For the last few years, thanks to the Leverhulme Trust, I've been largely absent from my department, working on the late antique philosopher Plotinus. To speak personally – it's been a difficult few years, since my youngest daughter has been afflicted with anorexia during this period, and my own bowel cancer was discovered, serendipitously, and removed, at the end of 2005. Since then I've had ample occasion to consider the importance – and the difficulty – of the practice of detachment, (...) and also to worry about the moral some have drawn from Plotinian and similar philosophies, namely that the things of this world really do not matter much, and that we should withdraw ourselves from them. Maybe it is true, as Plotinus says, that ‘some troubles are profitable to the sufferers themselves, poverty and sickness for example’. But this is not an altogether helpful message for those afflicted by the bundle of disorders that lead to anorexia. It's difficult not to suspect, for example, that Simone Weil would have lived longer but for her Neo-Platonism. It has also been made obvious to me that we are much less in control of our own mental and emotional states even than I had thought before. None of this, of course, should have been any surprise: I have frequently pointed out – to myself and others – the importance of distinguishing between one's self and the states one finds oneself in, and the extreme difficulty of controlling the thoughts we say are ours. Any delusion that my knowledge of these facts is of itself enough to render me immune to them has been – at least for the moment – thoroughly debunked – though the facts themselves are such that this disillusionment, so to call it, is probably both temporary and almost entirely insincere! (shrink)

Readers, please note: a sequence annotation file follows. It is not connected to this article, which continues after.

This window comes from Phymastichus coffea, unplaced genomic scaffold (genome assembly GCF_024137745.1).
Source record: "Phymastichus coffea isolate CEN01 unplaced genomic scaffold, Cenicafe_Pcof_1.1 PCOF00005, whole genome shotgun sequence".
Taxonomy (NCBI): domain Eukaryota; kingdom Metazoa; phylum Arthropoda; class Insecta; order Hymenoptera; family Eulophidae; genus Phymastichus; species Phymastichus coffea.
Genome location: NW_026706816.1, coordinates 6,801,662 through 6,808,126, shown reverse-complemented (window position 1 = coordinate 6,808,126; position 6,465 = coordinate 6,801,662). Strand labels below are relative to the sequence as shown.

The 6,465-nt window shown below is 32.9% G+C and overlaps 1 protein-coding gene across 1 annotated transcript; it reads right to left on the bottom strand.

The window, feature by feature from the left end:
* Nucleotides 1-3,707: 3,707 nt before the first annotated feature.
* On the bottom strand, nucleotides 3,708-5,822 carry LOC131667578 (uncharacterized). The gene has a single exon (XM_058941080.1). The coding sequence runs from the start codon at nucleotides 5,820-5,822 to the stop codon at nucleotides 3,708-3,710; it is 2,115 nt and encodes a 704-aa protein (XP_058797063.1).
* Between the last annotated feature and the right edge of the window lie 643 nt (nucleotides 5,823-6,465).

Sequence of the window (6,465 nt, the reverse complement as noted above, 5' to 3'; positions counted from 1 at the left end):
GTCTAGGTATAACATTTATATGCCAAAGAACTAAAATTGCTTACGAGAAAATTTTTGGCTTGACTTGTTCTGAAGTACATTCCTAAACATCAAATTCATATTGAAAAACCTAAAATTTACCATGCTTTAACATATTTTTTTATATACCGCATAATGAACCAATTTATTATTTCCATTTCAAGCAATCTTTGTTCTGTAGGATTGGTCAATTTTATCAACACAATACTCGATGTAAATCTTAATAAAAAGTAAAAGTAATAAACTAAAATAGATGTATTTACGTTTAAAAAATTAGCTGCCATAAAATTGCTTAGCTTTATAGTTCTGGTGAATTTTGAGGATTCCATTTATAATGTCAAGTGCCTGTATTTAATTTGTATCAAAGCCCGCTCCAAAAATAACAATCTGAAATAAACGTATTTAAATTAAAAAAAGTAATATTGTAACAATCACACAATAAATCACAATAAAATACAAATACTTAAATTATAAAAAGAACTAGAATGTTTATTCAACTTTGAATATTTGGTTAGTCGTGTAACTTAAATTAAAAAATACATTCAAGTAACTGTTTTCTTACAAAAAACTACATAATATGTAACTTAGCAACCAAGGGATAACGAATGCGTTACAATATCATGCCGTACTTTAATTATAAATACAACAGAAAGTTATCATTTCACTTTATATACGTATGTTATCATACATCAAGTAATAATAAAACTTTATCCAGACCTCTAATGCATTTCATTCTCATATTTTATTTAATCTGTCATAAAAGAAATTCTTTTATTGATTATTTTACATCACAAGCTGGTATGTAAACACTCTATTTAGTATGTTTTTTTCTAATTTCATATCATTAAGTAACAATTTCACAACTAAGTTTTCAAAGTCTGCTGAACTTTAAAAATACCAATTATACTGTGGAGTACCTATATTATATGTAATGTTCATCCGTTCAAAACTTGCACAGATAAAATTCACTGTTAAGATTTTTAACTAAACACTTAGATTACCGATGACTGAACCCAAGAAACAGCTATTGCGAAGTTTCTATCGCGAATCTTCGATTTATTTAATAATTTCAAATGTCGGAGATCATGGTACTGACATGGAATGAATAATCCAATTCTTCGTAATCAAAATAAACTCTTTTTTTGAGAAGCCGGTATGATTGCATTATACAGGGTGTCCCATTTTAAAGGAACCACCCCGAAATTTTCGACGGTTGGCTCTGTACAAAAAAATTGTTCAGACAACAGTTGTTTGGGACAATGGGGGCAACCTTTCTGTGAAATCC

Anyone who wishes to talk about angels has to respond to the mocking question, how many of them can dance on the point of a pin. The answer is: ‘just as many as they please’. Angels being immaterial intellects do not occupy space to the exclusion of any other such intellectual substance, and their being ‘on’ the point of a pin can only mean that they attend to it. The question, however, is not one that concerned our mediaeval predecessors, although (...) it seems as difficult to persuade anyone of this as it is to clear Canute of the charge of insane conceit. (shrink)